Rounding out Bard season
From left to right, Anousha Alamian, Shawn Macdonald and Anton Lipovetsky in Equivocation. (photo by David Blue)
From Midsummer Night’s Dream and Cymbeline, reviewed last month, the Independent moves to Bard on the Beach’s other two offerings this season: The Tempest and Equivocation.
There is only one word to describe this production of The Tempest: fantastic. It is a remounting of the 2008 show, which debuted on the studio stage under the direction of Meg Roe. That was a sublime production and I did not think it could get any better. But, I was wrong. Roe’s second time around, with the move to the big stage, has elevated this “storm” to new heights and makes it the must-see show of the Bard quartet.
Allan Morgan and Jennifer Lines reprise their 2008 roles, as Prospero and Ariel, respectively. Six years on, both have gained a maturity that infuses their acting and takes them to the top of their games. It is their relationship that is very much front and centre in this tale. Morgan is a stern but loving father and, ultimately, a benevolent Prospero, and Lines, with her lovely singing voice, is a charming Ariel, Prospero’s fairy servant.
Todd Thomson’s portrayal of the leashed, animal-like slave Caliban is visceral, as he evolves from crawling subjugation to upright manhood. Miranda’s (Lily Beaudoin) and Ferdinand’s (Daniel Doheny) innocent young love is so touchingly portrayed that even the heart of the biggest cynic in the audience will melt. However, it is Luisa Jojic and Naomi Wright, as the tippling sisters Trincula and Stephana, who blast this production into the stratosphere. Their metamorphosis from sophisticated, well-heeled ladies to bedraggled strumpets, as they troll the island with Thomson (with whom Wright gives new meaning to the concept of a foot fetish) and their funky pas de deux are worth the price of admission. This comedy is juxtaposed against the darker side of the production, Prospero’s struggle – enslavement or freedom, revenge or forgiveness, love or hate.
As in Midsummer, the visuals give this production its moxie: the seashell stage frame, Christine Reimer’s fabulous costumes (Ariel’s gigantic wings, First Nations-inspired raven masks, creatures on stilts with flowing robes, white-frocked cross-dressers) and Gerald King’s lighting, especially for the sparkly wedding scene. Add to the mix original music (composed by Roe’s husband, Alessandro Juliani) played by a string quartet prominently seated on stage and you have a recipe for success. There are Jessies on the horizon for this production. As Prospero says in his iconic line, “We are such stuff as dreams are made on.” And this dream has wings.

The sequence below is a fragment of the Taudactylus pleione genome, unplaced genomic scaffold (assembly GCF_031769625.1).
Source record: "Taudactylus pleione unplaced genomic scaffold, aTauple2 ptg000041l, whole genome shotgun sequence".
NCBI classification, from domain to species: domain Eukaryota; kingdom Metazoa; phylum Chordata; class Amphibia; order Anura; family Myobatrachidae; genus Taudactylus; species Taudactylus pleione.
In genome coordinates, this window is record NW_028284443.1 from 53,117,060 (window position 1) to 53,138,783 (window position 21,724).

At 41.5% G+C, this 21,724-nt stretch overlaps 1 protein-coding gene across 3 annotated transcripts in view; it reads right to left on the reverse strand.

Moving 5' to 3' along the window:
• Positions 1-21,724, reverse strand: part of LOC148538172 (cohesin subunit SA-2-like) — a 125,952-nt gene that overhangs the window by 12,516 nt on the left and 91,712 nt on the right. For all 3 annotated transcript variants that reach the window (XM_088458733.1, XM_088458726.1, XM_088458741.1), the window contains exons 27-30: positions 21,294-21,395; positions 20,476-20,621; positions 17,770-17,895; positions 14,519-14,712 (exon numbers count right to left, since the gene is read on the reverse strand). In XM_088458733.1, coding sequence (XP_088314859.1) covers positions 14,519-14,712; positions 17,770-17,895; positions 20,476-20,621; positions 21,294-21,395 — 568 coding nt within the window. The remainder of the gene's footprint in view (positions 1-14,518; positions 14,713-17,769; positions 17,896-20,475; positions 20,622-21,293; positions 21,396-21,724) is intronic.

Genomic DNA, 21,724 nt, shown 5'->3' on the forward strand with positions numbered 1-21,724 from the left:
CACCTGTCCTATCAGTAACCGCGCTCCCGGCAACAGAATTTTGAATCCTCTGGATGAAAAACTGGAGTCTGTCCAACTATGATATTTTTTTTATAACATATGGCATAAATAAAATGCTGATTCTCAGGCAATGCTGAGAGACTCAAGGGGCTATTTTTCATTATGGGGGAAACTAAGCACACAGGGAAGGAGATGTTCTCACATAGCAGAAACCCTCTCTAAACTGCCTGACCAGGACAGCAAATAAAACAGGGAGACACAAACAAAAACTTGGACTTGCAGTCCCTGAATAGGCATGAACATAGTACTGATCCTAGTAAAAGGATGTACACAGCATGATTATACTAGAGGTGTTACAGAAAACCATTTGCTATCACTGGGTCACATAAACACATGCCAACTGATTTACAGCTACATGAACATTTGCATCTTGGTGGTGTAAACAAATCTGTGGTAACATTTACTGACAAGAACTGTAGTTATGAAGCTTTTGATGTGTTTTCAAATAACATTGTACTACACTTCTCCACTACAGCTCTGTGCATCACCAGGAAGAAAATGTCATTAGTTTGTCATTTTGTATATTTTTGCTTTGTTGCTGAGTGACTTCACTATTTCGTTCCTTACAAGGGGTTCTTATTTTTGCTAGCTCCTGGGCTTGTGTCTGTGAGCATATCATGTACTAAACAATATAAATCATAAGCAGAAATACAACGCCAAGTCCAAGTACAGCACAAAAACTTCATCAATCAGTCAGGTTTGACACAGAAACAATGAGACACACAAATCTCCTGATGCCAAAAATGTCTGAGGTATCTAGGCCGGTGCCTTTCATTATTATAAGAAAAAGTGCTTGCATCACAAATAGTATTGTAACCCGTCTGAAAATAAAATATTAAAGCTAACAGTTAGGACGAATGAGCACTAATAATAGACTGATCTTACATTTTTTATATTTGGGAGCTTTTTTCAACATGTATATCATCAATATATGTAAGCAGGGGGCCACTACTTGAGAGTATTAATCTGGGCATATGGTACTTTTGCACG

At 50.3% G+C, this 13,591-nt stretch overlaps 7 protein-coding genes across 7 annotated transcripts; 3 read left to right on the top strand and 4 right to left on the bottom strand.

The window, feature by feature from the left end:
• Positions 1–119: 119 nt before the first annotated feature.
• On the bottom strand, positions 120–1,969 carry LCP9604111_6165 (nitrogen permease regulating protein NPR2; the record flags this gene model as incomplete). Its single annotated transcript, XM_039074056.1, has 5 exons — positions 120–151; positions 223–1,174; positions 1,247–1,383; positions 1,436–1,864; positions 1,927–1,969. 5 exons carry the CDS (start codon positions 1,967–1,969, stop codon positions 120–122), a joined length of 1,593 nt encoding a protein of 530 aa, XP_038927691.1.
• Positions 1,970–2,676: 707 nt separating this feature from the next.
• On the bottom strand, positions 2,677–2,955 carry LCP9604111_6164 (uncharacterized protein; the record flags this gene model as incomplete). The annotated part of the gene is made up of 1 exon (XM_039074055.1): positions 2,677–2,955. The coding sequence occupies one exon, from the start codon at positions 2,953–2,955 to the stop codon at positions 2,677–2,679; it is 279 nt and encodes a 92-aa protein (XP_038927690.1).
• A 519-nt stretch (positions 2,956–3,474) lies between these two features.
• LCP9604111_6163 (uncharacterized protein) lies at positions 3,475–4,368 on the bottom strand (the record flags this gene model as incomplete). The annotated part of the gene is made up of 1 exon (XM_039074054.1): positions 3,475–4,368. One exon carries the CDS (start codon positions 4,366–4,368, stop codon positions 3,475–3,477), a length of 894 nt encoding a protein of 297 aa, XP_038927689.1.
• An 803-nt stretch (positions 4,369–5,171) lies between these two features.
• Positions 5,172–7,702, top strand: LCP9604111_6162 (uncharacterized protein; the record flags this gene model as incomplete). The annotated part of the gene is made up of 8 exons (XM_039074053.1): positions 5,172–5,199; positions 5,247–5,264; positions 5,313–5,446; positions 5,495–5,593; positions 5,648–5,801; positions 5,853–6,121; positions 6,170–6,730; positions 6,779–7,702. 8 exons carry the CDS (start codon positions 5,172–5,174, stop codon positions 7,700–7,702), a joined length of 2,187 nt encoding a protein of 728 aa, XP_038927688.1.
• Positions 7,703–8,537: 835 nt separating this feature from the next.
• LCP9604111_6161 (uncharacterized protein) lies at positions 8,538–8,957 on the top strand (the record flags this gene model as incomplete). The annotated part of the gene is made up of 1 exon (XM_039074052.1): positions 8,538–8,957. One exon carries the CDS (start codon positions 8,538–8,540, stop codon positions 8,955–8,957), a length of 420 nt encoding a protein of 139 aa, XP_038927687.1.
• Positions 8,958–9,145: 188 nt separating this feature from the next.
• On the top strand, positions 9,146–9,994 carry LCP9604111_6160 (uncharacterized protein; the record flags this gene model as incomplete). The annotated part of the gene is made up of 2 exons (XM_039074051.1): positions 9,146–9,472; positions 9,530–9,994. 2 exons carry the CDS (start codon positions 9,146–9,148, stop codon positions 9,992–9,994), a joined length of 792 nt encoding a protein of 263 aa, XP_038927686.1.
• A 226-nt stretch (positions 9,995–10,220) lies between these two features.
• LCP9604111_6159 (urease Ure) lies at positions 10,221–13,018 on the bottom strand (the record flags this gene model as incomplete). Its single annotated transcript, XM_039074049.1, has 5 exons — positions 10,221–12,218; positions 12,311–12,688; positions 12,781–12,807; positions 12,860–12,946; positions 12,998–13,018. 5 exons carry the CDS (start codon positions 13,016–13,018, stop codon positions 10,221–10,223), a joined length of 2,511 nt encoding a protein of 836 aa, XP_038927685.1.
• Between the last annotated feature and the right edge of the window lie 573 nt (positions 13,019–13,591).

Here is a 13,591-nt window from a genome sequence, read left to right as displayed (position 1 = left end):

For the Shakespeare, history and political buffs out there, Equivocation will provide a cerebral workout and, with its plain language, a respite from the Bard’s iambic pentameter.
While Shakespeare was a prolific writer, little is known about the man himself. Bill Cain, a Jesuit priest and founder of the Boston Shakespeare Company, takes up the gauntlet to provide us with some insights into Shakespeare’s character in this thought-provoking play set in 1606 and centred around the Gunpowder Plot to blow up Parliament and assassinate King James I and his family.
The plan foiled and the conspirators sentenced to death, Prime Minister Robert Cecil approaches “Shagspeare” to write the government’s version of what happened. Shag is conflicted (as he says, “I don’t do current events”) about whether to write his patron’s propaganda or tell the truth, at great risk to himself and his merry group of thespians, the King’s Men. To equivocate – use unclear language to deceive or mislead – or not to equivocate, that becomes the question.
Shag’s decision process and his troupe’s rehearsals weave their way through other storylines: the strained relationship between Shag and his daughter, Judith, the surviving twin (his son, Hamnet, died at the age of 11) and the rivalry between the two acting Richards, veteran Burbage and young Sharpe.
Cain teases us with multiple references to Shakespeare’s works (so brush up on your Shakespeare before seeing this!), along with plays within a play (a much-loved Bard device) and some spicy, contemporary language. Oh, and there are a couple of beheadings, too.
Six actors comprise the cast and all but Shag (Bob Frazer) and his daughter Judith (Rachel Cairns) play multiple roles.
Gerry Mackay is Burbage as well as Garnet, the Jesuit priest and the alleged mastermind behind the plot, who defines equivocation as, “a way to tell the truth in difficult times.” Jewish community member Anton Lipovetsky shines in his two major roles of a co-conspirator and the wacky King James (played with a darn good Scottish accent). Anousha Alamian creeps us out as the Machiavellian Cecil and Shawn Macdonald does Armin and Sir Edward Coke, along with a lovely Lady Macbeth. The whole cast is strong, seamlessly moving in and out of their various roles and this is very much an ensemble success story (ably directed by Michael Shamata) but particular mention must be made of the performances of Frazer, Mackay and Lipovetsky.
The set is stark and the costumes simple. The only time color really appears on stage, apart from the language, is during Macbeth, in which the actors are resplendent in colorful plaid shawls. This color versus black and white juxtaposition is a metaphor for Shag’s conundrum, to tell the truth or to color it. And, by the way, what is truth?
Tova Kornfeld is a Vancouver freelance writer and lawyer.